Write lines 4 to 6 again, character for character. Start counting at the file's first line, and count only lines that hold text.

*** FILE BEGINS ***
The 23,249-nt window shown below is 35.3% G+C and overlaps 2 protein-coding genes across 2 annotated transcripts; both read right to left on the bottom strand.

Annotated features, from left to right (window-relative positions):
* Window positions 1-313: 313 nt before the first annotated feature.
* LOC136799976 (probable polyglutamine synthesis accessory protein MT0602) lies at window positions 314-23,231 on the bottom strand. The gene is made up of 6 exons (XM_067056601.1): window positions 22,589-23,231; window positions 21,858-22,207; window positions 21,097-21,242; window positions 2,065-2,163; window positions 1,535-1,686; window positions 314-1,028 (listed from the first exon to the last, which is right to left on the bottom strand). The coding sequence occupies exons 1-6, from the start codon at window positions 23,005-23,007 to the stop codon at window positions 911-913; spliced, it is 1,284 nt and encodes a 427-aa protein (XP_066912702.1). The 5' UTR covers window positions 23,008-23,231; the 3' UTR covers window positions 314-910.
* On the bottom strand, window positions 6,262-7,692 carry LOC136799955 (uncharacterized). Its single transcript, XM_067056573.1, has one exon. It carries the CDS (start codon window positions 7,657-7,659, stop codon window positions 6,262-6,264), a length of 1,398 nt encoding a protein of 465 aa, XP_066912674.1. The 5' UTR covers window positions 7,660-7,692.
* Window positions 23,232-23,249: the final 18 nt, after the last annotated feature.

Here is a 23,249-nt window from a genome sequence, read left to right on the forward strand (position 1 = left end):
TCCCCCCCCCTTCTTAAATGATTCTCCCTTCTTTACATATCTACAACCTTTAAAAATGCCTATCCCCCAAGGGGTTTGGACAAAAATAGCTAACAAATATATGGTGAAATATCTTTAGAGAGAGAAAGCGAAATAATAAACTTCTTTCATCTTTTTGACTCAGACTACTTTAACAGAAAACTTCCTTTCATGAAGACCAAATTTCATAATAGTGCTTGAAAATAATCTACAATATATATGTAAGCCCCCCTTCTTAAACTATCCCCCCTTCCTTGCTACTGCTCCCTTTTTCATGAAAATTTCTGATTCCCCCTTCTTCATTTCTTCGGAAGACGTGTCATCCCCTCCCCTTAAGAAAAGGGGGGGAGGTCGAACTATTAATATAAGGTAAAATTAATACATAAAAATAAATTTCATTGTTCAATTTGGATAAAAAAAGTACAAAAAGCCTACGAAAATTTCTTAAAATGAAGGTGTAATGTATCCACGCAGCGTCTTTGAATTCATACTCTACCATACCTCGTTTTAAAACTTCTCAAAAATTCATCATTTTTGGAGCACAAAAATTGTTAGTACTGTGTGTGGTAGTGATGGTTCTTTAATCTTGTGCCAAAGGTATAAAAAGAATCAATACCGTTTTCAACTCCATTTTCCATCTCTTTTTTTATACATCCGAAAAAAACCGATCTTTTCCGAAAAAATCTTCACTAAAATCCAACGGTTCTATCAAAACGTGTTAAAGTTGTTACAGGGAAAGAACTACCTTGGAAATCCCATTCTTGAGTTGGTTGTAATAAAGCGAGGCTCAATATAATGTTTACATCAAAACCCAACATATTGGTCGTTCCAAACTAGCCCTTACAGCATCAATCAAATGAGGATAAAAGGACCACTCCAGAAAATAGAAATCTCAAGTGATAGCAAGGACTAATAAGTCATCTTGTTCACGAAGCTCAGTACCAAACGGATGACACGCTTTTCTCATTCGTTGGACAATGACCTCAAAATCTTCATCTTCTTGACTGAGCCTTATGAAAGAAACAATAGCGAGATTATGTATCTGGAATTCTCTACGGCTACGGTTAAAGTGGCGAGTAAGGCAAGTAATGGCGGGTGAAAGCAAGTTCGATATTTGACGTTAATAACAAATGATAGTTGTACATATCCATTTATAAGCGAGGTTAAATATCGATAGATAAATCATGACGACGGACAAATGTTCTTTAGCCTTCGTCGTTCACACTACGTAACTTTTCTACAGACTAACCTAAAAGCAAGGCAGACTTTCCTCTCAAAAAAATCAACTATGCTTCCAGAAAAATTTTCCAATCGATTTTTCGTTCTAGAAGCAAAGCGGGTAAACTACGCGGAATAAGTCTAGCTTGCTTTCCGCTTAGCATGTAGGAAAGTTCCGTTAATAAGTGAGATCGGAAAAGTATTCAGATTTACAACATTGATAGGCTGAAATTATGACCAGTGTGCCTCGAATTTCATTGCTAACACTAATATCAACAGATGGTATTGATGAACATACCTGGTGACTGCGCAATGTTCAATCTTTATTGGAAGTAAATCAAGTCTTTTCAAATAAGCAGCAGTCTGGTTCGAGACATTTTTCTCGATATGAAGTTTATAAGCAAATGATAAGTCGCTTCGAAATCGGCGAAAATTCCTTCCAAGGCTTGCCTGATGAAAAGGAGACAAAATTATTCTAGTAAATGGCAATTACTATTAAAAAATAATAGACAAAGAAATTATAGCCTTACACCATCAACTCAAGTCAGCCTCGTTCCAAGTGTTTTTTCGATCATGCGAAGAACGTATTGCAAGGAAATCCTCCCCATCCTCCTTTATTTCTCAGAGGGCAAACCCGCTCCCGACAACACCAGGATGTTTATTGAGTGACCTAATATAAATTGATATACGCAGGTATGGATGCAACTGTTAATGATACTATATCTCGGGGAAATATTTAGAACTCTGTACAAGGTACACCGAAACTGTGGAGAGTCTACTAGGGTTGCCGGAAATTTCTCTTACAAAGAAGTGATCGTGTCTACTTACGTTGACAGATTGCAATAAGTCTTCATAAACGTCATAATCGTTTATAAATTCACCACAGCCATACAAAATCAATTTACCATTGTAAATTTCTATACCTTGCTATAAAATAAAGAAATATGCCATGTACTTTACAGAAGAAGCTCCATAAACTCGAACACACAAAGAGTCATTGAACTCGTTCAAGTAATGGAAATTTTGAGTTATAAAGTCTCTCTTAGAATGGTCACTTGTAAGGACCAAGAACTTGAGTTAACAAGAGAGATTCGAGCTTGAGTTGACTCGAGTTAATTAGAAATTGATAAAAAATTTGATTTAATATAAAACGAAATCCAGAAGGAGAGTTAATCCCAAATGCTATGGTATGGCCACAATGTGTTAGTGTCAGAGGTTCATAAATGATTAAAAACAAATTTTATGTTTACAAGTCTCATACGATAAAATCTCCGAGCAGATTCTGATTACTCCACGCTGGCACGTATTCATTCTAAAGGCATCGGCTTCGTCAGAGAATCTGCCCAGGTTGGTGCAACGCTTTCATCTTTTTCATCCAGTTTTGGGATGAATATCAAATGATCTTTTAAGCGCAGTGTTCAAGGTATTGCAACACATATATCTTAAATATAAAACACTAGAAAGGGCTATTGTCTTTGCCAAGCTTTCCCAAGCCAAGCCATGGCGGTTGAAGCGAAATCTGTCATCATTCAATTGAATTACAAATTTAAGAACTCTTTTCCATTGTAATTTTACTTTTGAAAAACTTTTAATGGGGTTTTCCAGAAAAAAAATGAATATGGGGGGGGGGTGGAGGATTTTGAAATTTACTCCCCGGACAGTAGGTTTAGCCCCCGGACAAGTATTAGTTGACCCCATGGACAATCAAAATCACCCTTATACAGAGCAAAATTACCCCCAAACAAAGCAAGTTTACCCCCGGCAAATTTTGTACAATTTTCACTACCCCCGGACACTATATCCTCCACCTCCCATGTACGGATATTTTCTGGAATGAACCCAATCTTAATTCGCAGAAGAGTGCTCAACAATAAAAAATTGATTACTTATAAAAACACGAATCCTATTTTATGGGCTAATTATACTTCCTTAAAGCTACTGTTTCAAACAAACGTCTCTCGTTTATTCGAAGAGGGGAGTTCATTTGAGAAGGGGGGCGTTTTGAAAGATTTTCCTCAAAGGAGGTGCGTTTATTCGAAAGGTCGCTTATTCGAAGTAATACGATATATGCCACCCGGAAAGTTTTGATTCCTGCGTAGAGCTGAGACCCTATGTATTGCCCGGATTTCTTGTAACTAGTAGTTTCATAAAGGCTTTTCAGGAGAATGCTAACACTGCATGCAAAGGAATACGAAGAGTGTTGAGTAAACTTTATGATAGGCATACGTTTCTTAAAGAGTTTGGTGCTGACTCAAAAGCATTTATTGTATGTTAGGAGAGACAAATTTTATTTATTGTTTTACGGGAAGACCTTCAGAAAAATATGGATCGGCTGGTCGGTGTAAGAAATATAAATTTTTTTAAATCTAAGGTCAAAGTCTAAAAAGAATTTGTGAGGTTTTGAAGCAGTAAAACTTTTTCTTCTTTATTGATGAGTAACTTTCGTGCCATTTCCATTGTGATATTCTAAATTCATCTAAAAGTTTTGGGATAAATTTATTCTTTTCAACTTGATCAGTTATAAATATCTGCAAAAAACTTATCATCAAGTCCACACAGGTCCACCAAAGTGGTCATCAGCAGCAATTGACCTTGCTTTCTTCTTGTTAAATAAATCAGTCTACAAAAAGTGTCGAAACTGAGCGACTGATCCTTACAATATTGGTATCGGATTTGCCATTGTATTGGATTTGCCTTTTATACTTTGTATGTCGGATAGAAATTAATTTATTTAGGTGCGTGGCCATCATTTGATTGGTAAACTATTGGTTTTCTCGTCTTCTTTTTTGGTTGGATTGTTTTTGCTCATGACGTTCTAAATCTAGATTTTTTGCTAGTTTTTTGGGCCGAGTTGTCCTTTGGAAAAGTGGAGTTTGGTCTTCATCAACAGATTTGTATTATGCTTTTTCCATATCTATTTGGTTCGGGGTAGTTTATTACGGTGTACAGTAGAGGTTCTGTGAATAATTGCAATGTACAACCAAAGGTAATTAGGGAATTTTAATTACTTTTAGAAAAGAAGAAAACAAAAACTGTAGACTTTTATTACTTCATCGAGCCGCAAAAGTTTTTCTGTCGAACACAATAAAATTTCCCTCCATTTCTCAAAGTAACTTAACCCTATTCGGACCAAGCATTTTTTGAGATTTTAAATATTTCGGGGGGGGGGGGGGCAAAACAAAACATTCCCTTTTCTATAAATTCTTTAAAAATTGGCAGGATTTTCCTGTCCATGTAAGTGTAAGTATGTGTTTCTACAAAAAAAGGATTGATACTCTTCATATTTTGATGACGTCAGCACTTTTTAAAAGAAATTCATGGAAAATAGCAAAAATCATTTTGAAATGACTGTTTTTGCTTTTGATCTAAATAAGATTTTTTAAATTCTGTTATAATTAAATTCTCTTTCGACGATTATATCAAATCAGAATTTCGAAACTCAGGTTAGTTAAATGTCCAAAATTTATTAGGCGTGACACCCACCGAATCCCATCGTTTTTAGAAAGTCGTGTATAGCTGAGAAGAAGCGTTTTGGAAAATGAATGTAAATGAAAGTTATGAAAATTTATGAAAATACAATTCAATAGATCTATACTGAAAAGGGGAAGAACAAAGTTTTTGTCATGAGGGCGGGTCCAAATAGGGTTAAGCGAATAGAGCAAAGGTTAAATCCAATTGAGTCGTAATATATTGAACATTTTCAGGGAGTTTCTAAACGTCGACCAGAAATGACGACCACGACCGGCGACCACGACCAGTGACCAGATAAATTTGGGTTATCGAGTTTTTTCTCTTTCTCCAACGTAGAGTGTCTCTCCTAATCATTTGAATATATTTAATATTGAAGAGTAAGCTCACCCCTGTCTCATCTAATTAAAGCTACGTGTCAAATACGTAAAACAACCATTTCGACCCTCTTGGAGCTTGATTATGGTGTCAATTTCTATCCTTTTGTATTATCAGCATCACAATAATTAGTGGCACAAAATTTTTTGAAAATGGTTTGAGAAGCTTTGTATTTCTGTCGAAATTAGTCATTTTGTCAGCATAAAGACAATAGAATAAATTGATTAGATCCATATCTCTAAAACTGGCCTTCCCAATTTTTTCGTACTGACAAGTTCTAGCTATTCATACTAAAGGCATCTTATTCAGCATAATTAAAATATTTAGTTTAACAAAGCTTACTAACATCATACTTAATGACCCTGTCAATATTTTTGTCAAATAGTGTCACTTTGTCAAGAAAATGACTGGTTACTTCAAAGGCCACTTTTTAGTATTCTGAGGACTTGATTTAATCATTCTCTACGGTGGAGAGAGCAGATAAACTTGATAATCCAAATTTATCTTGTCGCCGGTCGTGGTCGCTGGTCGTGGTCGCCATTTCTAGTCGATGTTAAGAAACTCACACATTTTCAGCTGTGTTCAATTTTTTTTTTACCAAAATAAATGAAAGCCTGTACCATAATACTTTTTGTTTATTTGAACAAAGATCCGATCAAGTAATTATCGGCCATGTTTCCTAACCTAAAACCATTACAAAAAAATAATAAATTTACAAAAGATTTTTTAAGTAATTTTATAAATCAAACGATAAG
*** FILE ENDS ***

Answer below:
* LOC136799976 (probable polyglutamine synthesis accessory protein MT0602) lies at window positions 314-23,231 on the bottom strand. The gene is made up of 6 exons (XM_067056601.1): window positions 22,589-23,231; window positions 21,858-22,207; window positions 21,097-21,242; window positions 2,065-2,163; window positions 1,535-1,686; window positions 314-1,028 (listed from the first exon to the last, which is right to left on the bottom strand). The coding sequence occupies exons 1-6, from the start codon at window positions 23,005-23,007 to the stop codon at window positions 911-913; spliced, it is 1,284 nt and encodes a 427-aa protein (XP_066912702.1). The 5' UTR covers window positions 23,008-23,231; the 3' UTR covers window positions 314-910.
* On the bottom strand, window positions 6,262-7,692 carry LOC136799955 (uncharacterized). Its single transcript, XM_067056573.1, has one exon. It carries the CDS (start codon window positions 7,657-7,659, stop codon window positions 6,262-6,264), a length of 1,398 nt encoding a protein of 465 aa, XP_066912674.1. The 5' UTR covers window positions 7,660-7,692.
* Window positions 23,232-23,249: the final 18 nt, after the last annotated feature.